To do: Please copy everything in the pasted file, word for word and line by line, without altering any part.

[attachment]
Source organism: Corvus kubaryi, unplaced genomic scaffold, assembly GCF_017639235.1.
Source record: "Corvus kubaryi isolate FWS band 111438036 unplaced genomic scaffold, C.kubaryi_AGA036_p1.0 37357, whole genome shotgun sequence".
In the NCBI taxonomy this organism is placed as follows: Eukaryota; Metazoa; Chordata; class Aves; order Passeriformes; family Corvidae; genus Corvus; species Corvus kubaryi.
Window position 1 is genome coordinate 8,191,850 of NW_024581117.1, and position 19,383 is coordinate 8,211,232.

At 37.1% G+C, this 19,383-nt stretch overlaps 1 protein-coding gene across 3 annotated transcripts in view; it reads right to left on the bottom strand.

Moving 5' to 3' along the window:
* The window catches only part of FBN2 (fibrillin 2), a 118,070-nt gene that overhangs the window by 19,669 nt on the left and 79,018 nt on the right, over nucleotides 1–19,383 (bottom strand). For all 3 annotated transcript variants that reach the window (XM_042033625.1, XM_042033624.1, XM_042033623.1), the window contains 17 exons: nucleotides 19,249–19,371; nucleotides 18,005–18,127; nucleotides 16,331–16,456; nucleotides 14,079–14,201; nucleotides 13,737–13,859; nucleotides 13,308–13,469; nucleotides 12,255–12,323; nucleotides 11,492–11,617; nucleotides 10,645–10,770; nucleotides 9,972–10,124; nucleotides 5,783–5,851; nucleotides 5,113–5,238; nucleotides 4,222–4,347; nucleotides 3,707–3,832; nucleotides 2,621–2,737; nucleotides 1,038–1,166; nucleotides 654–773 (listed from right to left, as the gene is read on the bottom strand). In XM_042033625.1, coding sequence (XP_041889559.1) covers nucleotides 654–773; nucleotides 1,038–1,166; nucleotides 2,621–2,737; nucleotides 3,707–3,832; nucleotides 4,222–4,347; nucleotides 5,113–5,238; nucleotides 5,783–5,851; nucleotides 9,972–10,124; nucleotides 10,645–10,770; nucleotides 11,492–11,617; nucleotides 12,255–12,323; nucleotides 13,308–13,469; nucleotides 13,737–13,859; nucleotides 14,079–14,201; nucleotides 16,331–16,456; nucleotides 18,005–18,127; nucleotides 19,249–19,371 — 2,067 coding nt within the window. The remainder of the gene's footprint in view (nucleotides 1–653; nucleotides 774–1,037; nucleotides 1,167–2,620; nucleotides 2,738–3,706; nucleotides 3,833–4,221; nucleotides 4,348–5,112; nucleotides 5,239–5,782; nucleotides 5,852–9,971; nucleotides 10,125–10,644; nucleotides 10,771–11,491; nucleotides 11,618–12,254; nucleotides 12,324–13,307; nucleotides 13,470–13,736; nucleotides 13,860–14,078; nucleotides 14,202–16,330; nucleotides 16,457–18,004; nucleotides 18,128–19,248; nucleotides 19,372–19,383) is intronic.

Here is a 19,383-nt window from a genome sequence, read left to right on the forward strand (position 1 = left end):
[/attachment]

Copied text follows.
Source organism: Corvus kubaryi, unplaced genomic scaffold, assembly GCF_017639235.1.
Source record: "Corvus kubaryi isolate FWS band 111438036 unplaced genomic scaffold, C.kubaryi_AGA036_p1.0 37357, whole genome shotgun sequence".
In the NCBI taxonomy this organism is placed as follows: Eukaryota; Metazoa; Chordata; class Aves; order Passeriformes; family Corvidae; genus Corvus; species Corvus kubaryi.
Window position 1 is genome coordinate 8,191,850 of NW_024581117.1, and position 19,383 is coordinate 8,211,232.

At 37.1% G+C, this 19,383-nt stretch overlaps 1 protein-coding gene across 3 annotated transcripts in view; it reads right to left on the bottom strand.

Moving 5' to 3' along the window:
* The window catches only part of FBN2 (fibrillin 2), a 118,070-nt gene that overhangs the window by 19,669 nt on the left and 79,018 nt on the right, over nucleotides 1–19,383 (bottom strand). For all 3 annotated transcript variants that reach the window (XM_042033625.1, XM_042033624.1, XM_042033623.1), the window contains 17 exons: nucleotides 19,249–19,371; nucleotides 18,005–18,127; nucleotides 16,331–16,456; nucleotides 14,079–14,201; nucleotides 13,737–13,859; nucleotides 13,308–13,469; nucleotides 12,255–12,323; nucleotides 11,492–11,617; nucleotides 10,645–10,770; nucleotides 9,972–10,124; nucleotides 5,783–5,851; nucleotides 5,113–5,238; nucleotides 4,222–4,347; nucleotides 3,707–3,832; nucleotides 2,621–2,737; nucleotides 1,038–1,166; nucleotides 654–773 (listed from right to left, as the gene is read on the bottom strand). In XM_042033625.1, coding sequence (XP_041889559.1) covers nucleotides 654–773; nucleotides 1,038–1,166; nucleotides 2,621–2,737; nucleotides 3,707–3,832; nucleotides 4,222–4,347; nucleotides 5,113–5,238; nucleotides 5,783–5,851; nucleotides 9,972–10,124; nucleotides 10,645–10,770; nucleotides 11,492–11,617; nucleotides 12,255–12,323; nucleotides 13,308–13,469; nucleotides 13,737–13,859; nucleotides 14,079–14,201; nucleotides 16,331–16,456; nucleotides 18,005–18,127; nucleotides 19,249–19,371 — 2,067 coding nt within the window. The remainder of the gene's footprint in view (nucleotides 1–653; nucleotides 774–1,037; nucleotides 1,167–2,620; nucleotides 2,738–3,706; nucleotides 3,833–4,221; nucleotides 4,348–5,112; nucleotides 5,239–5,782; nucleotides 5,852–9,971; nucleotides 10,125–10,644; nucleotides 10,771–11,491; nucleotides 11,618–12,254; nucleotides 12,324–13,307; nucleotides 13,470–13,736; nucleotides 13,860–14,078; nucleotides 14,202–16,330; nucleotides 16,457–18,004; nucleotides 18,128–19,248; nucleotides 19,372–19,383) is intronic.

Here is a 19,383-nt window from a genome sequence, read left to right on the forward strand (position 1 = left end):